PSYROC and the Solicitors Indemnity Fund: give your opinion | Opinion

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The future of six-year wind-up coverage (PSYROC) for businesses – and the Solicitors Indemnity Fund (SIF) – is a controversial issue, but certainly not straightforward.

This is one of the reasons why we, members of the SRA Board of Directors, have discussed this issue six times since the start of 2020. We have also engaged extensively with stakeholders, notably through the dedicated virtual reference group that we have set up. Those we have spoken to include consumer groups, lawyers, local bar and representative groups, the insurance industry, government, and other regulators.

Everyone agrees that we need a quick decision and clarity on the next steps, but to date there has been no consensus on the best solution.

First a bit of background: we set the minimum professional liability insurance requirements that regulated law firms in England and Wales must purchase on the open market and that participating insurers must provide. This includes the requirement for businesses that close without a successor practice to purchase coverage for negligence claims made within six years of closing, known as liquidation coverage. The company’s last insurer must provide this level of extinction coverage, even if the company does not pay the premium.

Historical analysis shows that around 90% of liquidation claims are filed within six years (which is also the usual limitation period within which malpractice claims must be brought to court).

This coverage was originally provided by SIF, a mutual fund financed by the profession. But in 2000, the Bar made the decision to put SIF into liquidation and switch to the free market alternative above.

BIS initially covered claims made during the period a firm was covered by BIS and claims made after August 31, 2000 by law firms that had closed without a successor firm before that date. The Law Society has also decided to use the SIF surplus to fund six-year wind-up coverage for firms that ceased on or after September 1, 2000 without a successor year, after their standard six-year wind-up coverage has expired.

Since our inception in 2006, our arrangements have included the provision of SIF, managed by a separate company, SIF Ltd. We have agreed three times to expand the supply of PSYROC through SIF, amid concerns about its additional funding. The last extension was until 2022 and was supposed to allow more time to consider longer-term options.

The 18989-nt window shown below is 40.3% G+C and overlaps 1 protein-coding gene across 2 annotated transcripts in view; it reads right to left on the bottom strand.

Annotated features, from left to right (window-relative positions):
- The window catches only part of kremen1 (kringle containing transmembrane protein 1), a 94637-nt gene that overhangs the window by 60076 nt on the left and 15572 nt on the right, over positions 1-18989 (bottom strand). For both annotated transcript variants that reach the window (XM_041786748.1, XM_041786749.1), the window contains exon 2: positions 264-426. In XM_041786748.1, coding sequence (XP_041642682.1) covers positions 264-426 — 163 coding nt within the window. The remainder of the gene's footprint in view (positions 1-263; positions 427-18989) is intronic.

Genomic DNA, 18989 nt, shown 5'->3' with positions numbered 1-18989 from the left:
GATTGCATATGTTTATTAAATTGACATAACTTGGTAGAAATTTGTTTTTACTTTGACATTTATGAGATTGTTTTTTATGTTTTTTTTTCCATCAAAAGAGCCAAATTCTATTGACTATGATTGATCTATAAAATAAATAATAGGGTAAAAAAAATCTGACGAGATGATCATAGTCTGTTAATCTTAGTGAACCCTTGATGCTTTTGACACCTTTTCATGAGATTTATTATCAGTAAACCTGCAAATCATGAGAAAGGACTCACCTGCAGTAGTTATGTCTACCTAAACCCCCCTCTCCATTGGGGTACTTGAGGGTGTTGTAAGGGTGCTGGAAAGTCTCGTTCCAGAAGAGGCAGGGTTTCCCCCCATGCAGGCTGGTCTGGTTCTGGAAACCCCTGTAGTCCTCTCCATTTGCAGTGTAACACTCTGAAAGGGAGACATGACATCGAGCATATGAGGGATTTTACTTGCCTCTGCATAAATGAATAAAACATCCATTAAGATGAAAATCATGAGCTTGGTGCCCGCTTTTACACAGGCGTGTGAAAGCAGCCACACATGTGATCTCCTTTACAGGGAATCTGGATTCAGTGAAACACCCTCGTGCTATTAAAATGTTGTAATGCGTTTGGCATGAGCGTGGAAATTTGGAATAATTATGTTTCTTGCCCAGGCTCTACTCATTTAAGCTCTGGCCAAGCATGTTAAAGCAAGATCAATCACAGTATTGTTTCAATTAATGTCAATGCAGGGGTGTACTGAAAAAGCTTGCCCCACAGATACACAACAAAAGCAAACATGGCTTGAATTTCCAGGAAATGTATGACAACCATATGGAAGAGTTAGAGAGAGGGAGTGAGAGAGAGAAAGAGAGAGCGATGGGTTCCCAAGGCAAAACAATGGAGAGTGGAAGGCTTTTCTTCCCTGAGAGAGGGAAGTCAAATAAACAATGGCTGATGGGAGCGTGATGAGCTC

These more recent discussions have raised a larger question of principle for the SRA: Should our regulatory provisions include PSYROC? So now we lay out some options in a consultation on the future of PSYROC and SIF itself. All of us on the board want to hear what the profession, consumers, insurers and others are thinking so that we can make the right decisions.

Before I get to the options, I want to stress that we really need to make decisions soon. No one has contributed to SIF for a long time and on the basis of actuarial advice SIF Limited has advised us that a further extension is not prudent, given SIF Limited’s solvency policy and without any additional funding.

I should also clarify that we operate within the context of regulatory objectives. In particular, we work for the public good and are required by law to act outside our remit or for the purpose of supporting or protecting members of the profession. It is our duty to balance our various objectives to create a regulatory system that provides the best possible results in the public interest and an appropriate level of consumer protection, but this does not guarantee the absence of risk to consumers. . The consultation gives more details on all this.

Our consultation explores a range of options, including stopping providing PSYROC, continuing PSYROC through SIF with new funding arrangements in place, arranging coverage through another vehicle (possibly in a more targeted form), or going through free market insurance.

There are difficult questions to answer. Where would the additional funding come from and what would that mean for consumers? Would a focus on, say, surrender or wills be an option? And if SIF no longer supplies PSYROC, what will happen to the residual funds?

The document invites views on these and other considerations, explaining that due to the evidence now available to us, our preferred option is not to continue the ongoing supply of PSYROC. In particular, forecasts show that for the 10 years from 2023, the number of consumers likely to benefit each year would be around 31, with the average value of claims paid, including defense costs, at 34. £ 600. The profession’s ongoing funding requirement is estimated at £ 2.4million per year and can, of course, be passed on to consumers. In view of all this, provision costs, compared to the volume and value of complaints, are unlikely to be a proportionate or effective means of ensuring consumer protection.

You will of course have your own perspective, so now is the time to have your say, we especially welcome any additional evidence that we have not yet identified. Our consultation runs until February 15 and we will be hosting webinars, roundtables, surveys and ongoing meetings, including with our virtual reference group, before making decisions in February.

I look forward to hearing your views.

Anna Bradley, is Chairman of the Board of the Solicitors Regulation Authority

You can respond to the consultation here.


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